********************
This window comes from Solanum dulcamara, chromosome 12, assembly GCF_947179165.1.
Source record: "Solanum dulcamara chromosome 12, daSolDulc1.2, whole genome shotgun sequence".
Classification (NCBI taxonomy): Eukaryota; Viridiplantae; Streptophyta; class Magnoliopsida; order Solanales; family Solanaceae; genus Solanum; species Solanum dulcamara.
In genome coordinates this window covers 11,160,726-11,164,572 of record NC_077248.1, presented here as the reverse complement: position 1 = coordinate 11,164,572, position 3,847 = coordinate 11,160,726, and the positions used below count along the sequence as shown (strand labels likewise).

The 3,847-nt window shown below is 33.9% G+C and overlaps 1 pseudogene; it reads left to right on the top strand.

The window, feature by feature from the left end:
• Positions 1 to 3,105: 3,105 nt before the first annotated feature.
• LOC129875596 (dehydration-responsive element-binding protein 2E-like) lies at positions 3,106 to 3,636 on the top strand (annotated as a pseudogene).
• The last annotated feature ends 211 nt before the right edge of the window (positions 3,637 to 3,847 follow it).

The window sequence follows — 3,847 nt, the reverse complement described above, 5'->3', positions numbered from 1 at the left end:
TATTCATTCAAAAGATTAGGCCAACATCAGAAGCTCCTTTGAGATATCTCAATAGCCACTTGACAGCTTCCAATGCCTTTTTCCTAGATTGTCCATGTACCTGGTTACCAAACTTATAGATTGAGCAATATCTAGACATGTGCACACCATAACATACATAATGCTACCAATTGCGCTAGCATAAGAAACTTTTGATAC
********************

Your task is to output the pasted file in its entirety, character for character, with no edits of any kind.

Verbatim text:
This window comes from Solanum dulcamara, chromosome 12, assembly GCF_947179165.1.
Source record: "Solanum dulcamara chromosome 12, daSolDulc1.2, whole genome shotgun sequence".
Classification (NCBI taxonomy): Eukaryota; Viridiplantae; Streptophyta; class Magnoliopsida; order Solanales; family Solanaceae; genus Solanum; species Solanum dulcamara.
In genome coordinates this window covers 11,160,726-11,164,572 of record NC_077248.1, presented here as the reverse complement: position 1 = coordinate 11,164,572, position 3,847 = coordinate 11,160,726, and the positions used below count along the sequence as shown (strand labels likewise).

The 3,847-nt window shown below is 33.9% G+C and overlaps 1 pseudogene; it reads left to right on the top strand.

The window, feature by feature from the left end:
• Positions 1 to 3,105: 3,105 nt before the first annotated feature.
• LOC129875596 (dehydration-responsive element-binding protein 2E-like) lies at positions 3,106 to 3,636 on the top strand (annotated as a pseudogene).
• The last annotated feature ends 211 nt before the right edge of the window (positions 3,637 to 3,847 follow it).

The window sequence follows — 3,847 nt, the reverse complement described above, 5'->3', positions numbered from 1 at the left end:
TATTCATTCAAAAGATTAGGCCAACATCAGAAGCTCCTTTGAGATATCTCAATAGCCACTTGACAGCTTCCAATGCCTTTTTCCTAGATTGTCCATGTACCTGGTTACCAAACTTATAGATTGAGCAATATCTAGACATGTGCACACCATAACATACATAATGCTACCAATTGCGCTAGCATAAGAAACTTTTGATAC